For anyone looking to travel to Italy, be flexible about your city of arrival because it’s extremely easy to travel around the country once you’re there (the high speed trains are the best!). Also, remember to bring an empty stomach, an insatiable curiosity and comfortable walking shoes. There is so much to see, do and eat in Italy – and you will love it all!

What are the experiences one cannot miss? (foodwise, places to see, events, culture etc.) Everyone should visit Rome and Vatican City at some point. While in Rome, eat cacio e pepe and wander the streets without a destination in mind. For those looking to get away from the hustle and bustle of the city, my favorite destinations in Italy are the Amalfi Coast, Lake Como, Franciacorta, Tuscany and Puglia. Some of these places are on the beaten path and touristy for a reason, while others feel like hidden gems and are well worth discovering.

I have traveled to Italy at three different times of the year (January, July and September) and would say that September is my favorite time to travel to Italy. The restaurants are open again after closing down temporarily in August, the air starts to take on a crisp quality as the humidity goes down, and the sea is still warm enough to take advantage of in case you want to go for a swim. – Tausha, The Globe Getter

Spain

Barcelona, Madrid, Seville, Granada and San Sebastian

Yes, Spain also has beautiful cities that make you stick around for their charm, liveliness and impressive architecture. Barcelona is a favorite city of Europe and is where you get to admire the stunning lifework of famous artist Antonio Gaudi. Madrid is a real artistic city and hometown of the Spanish painter Francisco Goya.

In Granada, you get to enjoy tapas at almost every restaurant or café you stop at for drinks, really giving you a taste of the heartwarming Spanish culture. Seville is another magnificent city and the birthplace of Flamenco music while San Sebastian features a beautiful bay, charming restaurants, and impressive nature.

Do not travel to Spain with a set conceived notions about the country. Spain is much more than the sangrias and tapas. You’ll find out as you travel that Spain is also not all about Sun, Sand and Sea. Beyond the stunning Mediterranean coastline, Spain has a lot more to offer including historic heritage of the Romans in Tarragona, wine trails on the countryside, and plenty of hiking options in the norther mountains of the country.

Some of my most special moments in Spain, have come while walking the narrow alleys and exploring the hidden neighborhoods. Exploring street art of Barcelona, taking a walking tour and interacting with some of the artists on Las Ramblas, learning about the architectural god- Antonio Gaudi’s birthplace in Reus, watching Flamenco dancers at  one of Seville’s dancing schools are all must on itinerary.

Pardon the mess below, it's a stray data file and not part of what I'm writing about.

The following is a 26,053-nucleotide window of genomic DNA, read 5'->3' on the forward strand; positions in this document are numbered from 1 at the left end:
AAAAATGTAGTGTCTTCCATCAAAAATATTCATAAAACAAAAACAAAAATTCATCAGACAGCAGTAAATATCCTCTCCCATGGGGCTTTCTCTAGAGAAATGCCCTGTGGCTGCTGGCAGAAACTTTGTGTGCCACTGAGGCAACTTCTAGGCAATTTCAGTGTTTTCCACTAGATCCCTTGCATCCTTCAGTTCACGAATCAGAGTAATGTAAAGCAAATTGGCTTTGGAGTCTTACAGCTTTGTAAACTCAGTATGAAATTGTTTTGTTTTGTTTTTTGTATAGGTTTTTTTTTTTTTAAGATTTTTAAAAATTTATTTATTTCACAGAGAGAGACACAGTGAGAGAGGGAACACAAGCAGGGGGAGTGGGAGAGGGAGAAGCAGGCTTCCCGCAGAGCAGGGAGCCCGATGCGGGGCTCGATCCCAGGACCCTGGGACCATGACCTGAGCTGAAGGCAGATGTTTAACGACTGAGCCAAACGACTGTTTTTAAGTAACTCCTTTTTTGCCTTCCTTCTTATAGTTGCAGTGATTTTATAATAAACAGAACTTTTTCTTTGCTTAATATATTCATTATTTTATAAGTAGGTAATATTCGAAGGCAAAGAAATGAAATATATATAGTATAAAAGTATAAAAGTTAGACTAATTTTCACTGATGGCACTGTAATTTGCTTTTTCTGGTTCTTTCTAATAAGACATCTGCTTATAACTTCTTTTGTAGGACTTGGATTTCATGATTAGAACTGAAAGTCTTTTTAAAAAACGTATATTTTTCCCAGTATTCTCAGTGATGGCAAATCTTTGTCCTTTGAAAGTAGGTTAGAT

Spain is good to visit all time around, but personally I would feel just after Summer (from September to late October), is the right time, when it’s not too cold not to warm. – Deepika, Feet on the Map

Costa del Sol
The lively and vibrant Costa del Sol is home to famous beach towns such as Salou, Blanes and Lloret del Mar, much-loved among youngsters because it is all about beaches, the sun, and parties.

Malaga Andalucia

The Pyrenees

The rocky mountains of the Pyrenees are a natural majestic border between France and Spain.  They are also home to amazing hiking trails, national parks, and ski resorts, thrilling any nature lover and adventure enthusiast.

The Islands

Spain boasts many beautiful islands, an attraction to travelers all year round. The Canary Islands, Ibiza, Palma de Mallorca, all are appealing for those seeking nature, as well as for those seeking cultural charm and a busy nightlife.

Italy vs Spain: Getting around

Both Italy and Spain are very tourist friendly when it comes to getting around. There are frequent buses, trains and even planes getting you from one place to another. Prices are affordable and you can get monthly public transport passes as well. Sometimes taking a plane from one city to another is even cheaper than taking the train.

italy trains

Italy vs Spain: Budget

Both countries have the Euro as their local currency. Spain tends to be a tiny bit cheaper than Italy when it comes down to food, accommodation, and alcohol, but overall both countries make affordable holiday destinations, allowing you to see many of the highlights Europe has to offer.

Ciao!
or
Adiós!


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A Perfect Day in San Sebastian

Category : Spain , Visit Europe

If you haven’t been to San Sebastián, or perhaps you’ve never heard of it, now is the time to add it to your bucket list. Whether you make it there during the peak of summer with the sun shining brilliantly, or on a quieter grey day, you will be equally blown away by its beauty and charm.

San Sebastián is an absolute Basque paradise, located on Spain’s northern coast in the dramatic Bay of Biscay, 20 km from the French border. Though small is size the coastal city boasts with culture, the arts, magnificent scenery and culinary delights. Situated along pristine beaches with rolling green hills setting the backdrop, the landscape and views here cannot be beat.